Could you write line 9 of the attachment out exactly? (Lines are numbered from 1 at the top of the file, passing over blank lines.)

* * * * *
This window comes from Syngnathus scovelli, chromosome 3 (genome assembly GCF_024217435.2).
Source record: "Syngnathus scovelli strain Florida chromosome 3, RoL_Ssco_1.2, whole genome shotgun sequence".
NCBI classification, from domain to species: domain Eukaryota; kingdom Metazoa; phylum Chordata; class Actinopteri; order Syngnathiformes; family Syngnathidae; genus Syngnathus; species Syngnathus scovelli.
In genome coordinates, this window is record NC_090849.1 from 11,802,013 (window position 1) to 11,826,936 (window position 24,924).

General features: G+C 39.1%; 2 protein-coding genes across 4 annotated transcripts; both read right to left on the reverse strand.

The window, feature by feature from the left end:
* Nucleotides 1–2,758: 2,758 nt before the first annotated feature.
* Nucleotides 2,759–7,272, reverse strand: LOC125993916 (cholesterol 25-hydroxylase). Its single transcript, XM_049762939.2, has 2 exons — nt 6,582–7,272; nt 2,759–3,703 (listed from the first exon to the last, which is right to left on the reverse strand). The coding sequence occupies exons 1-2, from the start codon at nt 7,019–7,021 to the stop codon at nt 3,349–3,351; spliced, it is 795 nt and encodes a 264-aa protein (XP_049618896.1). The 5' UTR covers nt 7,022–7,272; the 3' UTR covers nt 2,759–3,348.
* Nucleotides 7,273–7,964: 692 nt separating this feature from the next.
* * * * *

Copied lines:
* Nucleotides 7,273–7,964: 692 nt separating this feature from the next.